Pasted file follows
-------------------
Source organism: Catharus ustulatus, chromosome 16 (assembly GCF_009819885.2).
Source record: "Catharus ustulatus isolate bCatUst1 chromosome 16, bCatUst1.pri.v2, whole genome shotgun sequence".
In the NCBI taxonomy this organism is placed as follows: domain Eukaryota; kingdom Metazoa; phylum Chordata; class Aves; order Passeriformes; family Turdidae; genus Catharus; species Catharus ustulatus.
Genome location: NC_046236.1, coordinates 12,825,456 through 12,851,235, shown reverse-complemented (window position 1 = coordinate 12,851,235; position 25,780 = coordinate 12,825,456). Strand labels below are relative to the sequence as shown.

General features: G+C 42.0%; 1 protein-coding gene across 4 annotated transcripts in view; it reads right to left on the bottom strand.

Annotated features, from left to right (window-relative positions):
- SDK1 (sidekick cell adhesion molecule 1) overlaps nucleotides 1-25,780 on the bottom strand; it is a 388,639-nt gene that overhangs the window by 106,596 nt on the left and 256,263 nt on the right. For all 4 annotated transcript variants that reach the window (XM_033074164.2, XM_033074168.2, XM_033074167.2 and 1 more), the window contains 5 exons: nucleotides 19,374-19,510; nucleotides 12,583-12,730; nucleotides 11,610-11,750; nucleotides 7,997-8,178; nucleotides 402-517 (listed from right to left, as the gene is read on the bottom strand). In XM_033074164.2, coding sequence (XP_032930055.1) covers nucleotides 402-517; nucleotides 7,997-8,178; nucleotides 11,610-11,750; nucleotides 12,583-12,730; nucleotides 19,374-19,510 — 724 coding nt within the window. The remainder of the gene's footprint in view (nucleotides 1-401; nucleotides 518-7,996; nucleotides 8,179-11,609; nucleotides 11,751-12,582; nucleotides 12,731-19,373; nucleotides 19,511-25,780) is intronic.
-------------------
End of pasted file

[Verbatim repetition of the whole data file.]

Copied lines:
Source organism: Catharus ustulatus, chromosome 16 (assembly GCF_009819885.2).
Source record: "Catharus ustulatus isolate bCatUst1 chromosome 16, bCatUst1.pri.v2, whole genome shotgun sequence".
In the NCBI taxonomy this organism is placed as follows: domain Eukaryota; kingdom Metazoa; phylum Chordata; class Aves; order Passeriformes; family Turdidae; genus Catharus; species Catharus ustulatus.
Genome location: NC_046236.1, coordinates 12,825,456 through 12,851,235, shown reverse-complemented (window position 1 = coordinate 12,851,235; position 25,780 = coordinate 12,825,456). Strand labels below are relative to the sequence as shown.

General features: G+C 42.0%; 1 protein-coding gene across 4 annotated transcripts in view; it reads right to left on the bottom strand.

Annotated features, from left to right (window-relative positions):
- SDK1 (sidekick cell adhesion molecule 1) overlaps nucleotides 1-25,780 on the bottom strand; it is a 388,639-nt gene that overhangs the window by 106,596 nt on the left and 256,263 nt on the right. For all 4 annotated transcript variants that reach the window (XM_033074164.2, XM_033074168.2, XM_033074167.2 and 1 more), the window contains 5 exons: nucleotides 19,374-19,510; nucleotides 12,583-12,730; nucleotides 11,610-11,750; nucleotides 7,997-8,178; nucleotides 402-517 (listed from right to left, as the gene is read on the bottom strand). In XM_033074164.2, coding sequence (XP_032930055.1) covers nucleotides 402-517; nucleotides 7,997-8,178; nucleotides 11,610-11,750; nucleotides 12,583-12,730; nucleotides 19,374-19,510 — 724 coding nt within the window. The remainder of the gene's footprint in view (nucleotides 1-401; nucleotides 518-7,996; nucleotides 8,179-11,609; nucleotides 11,751-12,582; nucleotides 12,731-19,373; nucleotides 19,511-25,780) is intronic.